Deputy President William Ruto has in particular opposed Odinga’s proposal saying the former Prime Minister is just out to create power for a few people and that the issues facing the counties cannot be handled by creating yet another layer of government.

“If there is going to be a suggestion on arranging or rearranging of devolution, it cannot be creating another layer of government. It will be taking counties to the walls,” he said.

THE TAXING COST OF DEVOLUTION

When the country ushered in the new constitution in 2010 consequently giving room to the devolved system of governance, Wananchi were hopeful that devolution would bring about the much desired leadership. Unfortunately, five years later, many of the electorate are just disillusioned. The devolved governments appear to have just opened up more room for politicians to get power and loot more with nothing much to show when it comes to development.

Devolution also further bloated the public wage bill, which the government has been struggling to tame down. Some have questioned if the high cost of running the devolved system of governance is really worth the trouble. Financial experts have argued that the high cost of running devolution poses a threat to the country’s economic growth.

A special audit report by the Auditor general in 2017 on the economic impact of the new constitution revealed that it costs the country 115 times more to maintain political leaders under devolution compared to the old more centralised system.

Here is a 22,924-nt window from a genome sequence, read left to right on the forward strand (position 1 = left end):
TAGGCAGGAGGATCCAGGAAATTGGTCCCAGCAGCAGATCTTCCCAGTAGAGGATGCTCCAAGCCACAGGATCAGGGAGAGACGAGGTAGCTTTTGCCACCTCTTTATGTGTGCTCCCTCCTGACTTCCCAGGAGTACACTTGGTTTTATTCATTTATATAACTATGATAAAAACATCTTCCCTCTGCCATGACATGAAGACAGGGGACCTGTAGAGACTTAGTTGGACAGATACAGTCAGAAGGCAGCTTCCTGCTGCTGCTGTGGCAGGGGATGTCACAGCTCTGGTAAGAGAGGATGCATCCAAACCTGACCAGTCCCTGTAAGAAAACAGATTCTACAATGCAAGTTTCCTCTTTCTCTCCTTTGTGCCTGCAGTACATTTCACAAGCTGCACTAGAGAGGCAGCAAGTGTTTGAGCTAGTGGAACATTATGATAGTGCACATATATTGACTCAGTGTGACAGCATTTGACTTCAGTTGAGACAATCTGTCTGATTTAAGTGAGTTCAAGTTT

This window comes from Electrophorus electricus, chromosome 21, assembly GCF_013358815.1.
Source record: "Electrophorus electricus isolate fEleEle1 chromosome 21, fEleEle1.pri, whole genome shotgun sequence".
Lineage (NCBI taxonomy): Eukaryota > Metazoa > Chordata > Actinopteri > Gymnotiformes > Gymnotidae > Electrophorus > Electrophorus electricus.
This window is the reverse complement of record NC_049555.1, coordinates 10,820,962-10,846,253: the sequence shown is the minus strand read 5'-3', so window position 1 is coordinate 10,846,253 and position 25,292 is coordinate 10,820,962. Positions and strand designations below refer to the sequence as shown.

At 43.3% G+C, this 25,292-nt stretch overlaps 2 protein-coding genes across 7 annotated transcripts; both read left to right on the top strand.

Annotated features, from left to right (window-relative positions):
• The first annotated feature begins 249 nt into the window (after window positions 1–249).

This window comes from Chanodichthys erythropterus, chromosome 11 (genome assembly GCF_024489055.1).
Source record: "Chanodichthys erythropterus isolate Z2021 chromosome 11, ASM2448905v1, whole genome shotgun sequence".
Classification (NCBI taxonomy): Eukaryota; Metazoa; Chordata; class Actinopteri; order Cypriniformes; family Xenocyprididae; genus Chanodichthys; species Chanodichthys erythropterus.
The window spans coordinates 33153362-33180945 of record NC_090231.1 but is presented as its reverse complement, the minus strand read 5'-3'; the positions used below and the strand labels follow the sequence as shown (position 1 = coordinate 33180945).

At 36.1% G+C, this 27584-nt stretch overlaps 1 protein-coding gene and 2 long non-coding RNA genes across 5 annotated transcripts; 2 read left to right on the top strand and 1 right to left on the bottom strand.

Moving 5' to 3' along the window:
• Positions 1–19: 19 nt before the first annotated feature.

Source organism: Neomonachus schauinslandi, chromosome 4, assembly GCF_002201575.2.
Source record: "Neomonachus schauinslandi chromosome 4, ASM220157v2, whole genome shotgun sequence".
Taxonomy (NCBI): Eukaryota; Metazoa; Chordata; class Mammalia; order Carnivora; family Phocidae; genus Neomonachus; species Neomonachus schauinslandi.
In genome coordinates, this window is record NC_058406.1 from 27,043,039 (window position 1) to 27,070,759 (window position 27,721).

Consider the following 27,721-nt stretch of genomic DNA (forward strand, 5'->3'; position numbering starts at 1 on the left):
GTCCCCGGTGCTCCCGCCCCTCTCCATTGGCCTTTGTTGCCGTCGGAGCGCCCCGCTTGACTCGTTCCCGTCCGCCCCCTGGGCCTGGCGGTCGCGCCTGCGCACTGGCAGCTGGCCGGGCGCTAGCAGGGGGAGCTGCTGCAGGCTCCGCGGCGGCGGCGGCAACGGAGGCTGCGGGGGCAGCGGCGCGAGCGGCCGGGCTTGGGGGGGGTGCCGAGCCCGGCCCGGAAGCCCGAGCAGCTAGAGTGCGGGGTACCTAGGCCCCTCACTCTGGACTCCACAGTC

Excessively high public wages increase recurrent expenditure and reduce the amount government can spend on development and also trigger unsustainable borrowing.

IMF CUTS KENYA’S CREDIT

The government is already on the spot with the International Monetary Fund (IMF) over heavy borrowing which reached an all-time high in February.

Early this year the IMF withdrew the National Treasury’s access to a Sh150 billion standby credit facility, downgrading the country’s credit rating.

By withdrawing the facility the IMF was sending a message to international investors that the Kenyan government needs to cut the budget deficit (spending) and increase tax revenue (income).

SH1 TRILLION PUBLIC DEBT

In February the Treasury tabled a report in Parliament revealing that Kenya’s public debt will reach record levels of Sh1 trillion in the financial year July 2018 to July 2019. The report shows that public debt is ballooning, up from Sh435.7 billion two years ago, to Sh658.23 in the current financial year and upwards to an estimated Sh1 trillion in the forthcoming year.

To set those figures in perspective, the Treasury will now spend some Sh54 in Every S100 it raises in taxes just to service the public debt.

MISPLACED PRIORITIES

Counties have been more efficient in one area however – exceeding expenditure on allowances and meetings and travel more than they are delivering on development.

What the counties need is not another crop of power hunger politicians on the payroll, what they need is a functional leadership and productivity from the existing leaders.

With the current culture of “leadership” and the politics of “lootocracy”, adding another level of government will only serve to add another layer of bureaucracy and another unservicable duplication of roles.